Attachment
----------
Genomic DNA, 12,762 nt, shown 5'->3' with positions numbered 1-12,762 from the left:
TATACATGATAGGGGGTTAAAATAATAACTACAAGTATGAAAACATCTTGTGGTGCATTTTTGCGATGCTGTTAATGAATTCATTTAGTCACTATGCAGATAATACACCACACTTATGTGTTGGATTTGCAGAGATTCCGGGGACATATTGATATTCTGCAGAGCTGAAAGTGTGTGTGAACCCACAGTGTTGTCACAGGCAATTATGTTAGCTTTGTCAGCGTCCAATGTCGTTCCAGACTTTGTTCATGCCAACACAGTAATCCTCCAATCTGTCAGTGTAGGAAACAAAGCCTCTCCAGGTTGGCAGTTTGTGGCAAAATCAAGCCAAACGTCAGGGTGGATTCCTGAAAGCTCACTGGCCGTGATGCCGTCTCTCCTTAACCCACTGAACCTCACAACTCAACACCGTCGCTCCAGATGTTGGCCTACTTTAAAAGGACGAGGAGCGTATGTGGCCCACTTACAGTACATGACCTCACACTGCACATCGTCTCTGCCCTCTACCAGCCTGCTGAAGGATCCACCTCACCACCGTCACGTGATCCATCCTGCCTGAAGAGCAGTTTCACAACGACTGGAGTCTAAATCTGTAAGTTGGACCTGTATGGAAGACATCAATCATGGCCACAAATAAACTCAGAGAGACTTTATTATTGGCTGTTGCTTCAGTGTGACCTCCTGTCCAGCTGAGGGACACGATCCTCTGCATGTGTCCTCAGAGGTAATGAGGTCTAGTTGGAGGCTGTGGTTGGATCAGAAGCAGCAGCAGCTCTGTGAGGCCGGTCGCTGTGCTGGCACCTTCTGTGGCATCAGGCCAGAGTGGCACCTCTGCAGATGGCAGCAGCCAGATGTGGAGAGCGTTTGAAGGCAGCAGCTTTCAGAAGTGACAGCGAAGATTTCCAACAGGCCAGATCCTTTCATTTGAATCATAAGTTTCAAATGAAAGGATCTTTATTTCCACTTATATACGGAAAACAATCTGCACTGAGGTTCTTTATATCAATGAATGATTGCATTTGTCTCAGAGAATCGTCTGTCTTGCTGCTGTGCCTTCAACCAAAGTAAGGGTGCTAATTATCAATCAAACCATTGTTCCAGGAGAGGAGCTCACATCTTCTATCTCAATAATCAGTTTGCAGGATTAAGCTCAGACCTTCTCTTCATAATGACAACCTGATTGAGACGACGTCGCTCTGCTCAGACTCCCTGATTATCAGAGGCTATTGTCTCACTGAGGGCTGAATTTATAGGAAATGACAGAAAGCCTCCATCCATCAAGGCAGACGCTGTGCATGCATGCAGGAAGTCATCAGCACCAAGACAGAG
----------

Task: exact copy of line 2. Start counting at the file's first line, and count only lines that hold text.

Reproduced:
TATACATGATAGGGGGTTAAAATAATAACTACAAGTATGAAAACATCTTGTGGTGCATTTTTGCGATGCTGTTAATGAATTCATTTAGTCACTATGCAGATAATACACCACACTTATGTGTTGGATTTGCAGAGATTCCGGGGACATATTGATATTCTGCAGAGCTGAAAGTGTGTGTGAACCCACAGTGTTGTCACAGGCAATTATGTTAGCTTTGTCAGCGTCCAATGTCGTTCCAGACTTTGTTCATGCCAACACAGTAATCCTCCAATCTGTCAGTGTAGGAAACAAAGCCTCTCCAGGTTGGCAGTTTGTGGCAAAATCAAGCCAAACGTCAGGGTGGATTCCTGAAAGCTCACTGGCCGTGATGCCGTCTCTCCTTAACCCACTGAACCTCACAACTCAACACCGTCGCTCCAGATGTTGGCCTACTTTAAAAGGACGAGGAGCGTATGTGGCCCACTTACAGTACATGACCTCACACTGCACATCGTCTCTGCCCTCTACCAGCCTGCTGAAGGATCCACCTCACCACCGTCACGTGATCCATCCTGCCTGAAGAGCAGTTTCACAACGACTGGAGTCTAAATCTGTAAGTTGGACCTGTATGGAAGACATCAATCATGGCCACAAATAAACTCAGAGAGACTTTATTATTGGCTGTTGCTTCAGTGTGACCTCCTGTCCAGCTGAGGGACACGATCCTCTGCATGTGTCCTCAGAGGTAATGAGGTCTAGTTGGAGGCTGTGGTTGGATCAGAAGCAGCAGCAGCTCTGTGAGGCCGGTCGCTGTGCTGGCACCTTCTGTGGCATCAGGCCAGAGTGGCACCTCTGCAGATGGCAGCAGCCAGATGTGGAGAGCGTTTGAAGGCAGCAGCTTTCAGAAGTGACAGCGAAGATTTCCAACAGGCCAGATCCTTTCATTTGAATCATAAGTTTCAAATGAAAGGATCTTTATTTCCACTTATATACGGAAAACAATCTGCACTGAGGTTCTTTATATCAATGAATGATTGCATTTGTCTCAGAGAATCGTCTGTCTTGCTGCTGTGCCTTCAACCAAAGTAAGGGTGCTAATTATCAATCAAACCATTGTTCCAGGAGAGGAGCTCACATCTTCTATCTCAATAATCAGTTTGCAGGATTAAGCTCAGACCTTCTCTTCATAATGACAACCTGATTGAGACGACGTCGCTCTGCTCAGACTCCCTGATTATCAGAGGCTATTGTCTCACTGAGGGCTGAATTTATAGGAAATGACAGAAAGCCTCCATCCATCAAGGCAGACGCTGTGCATGCATGCAGGAAGTCATCAGCACCAAGACAGAG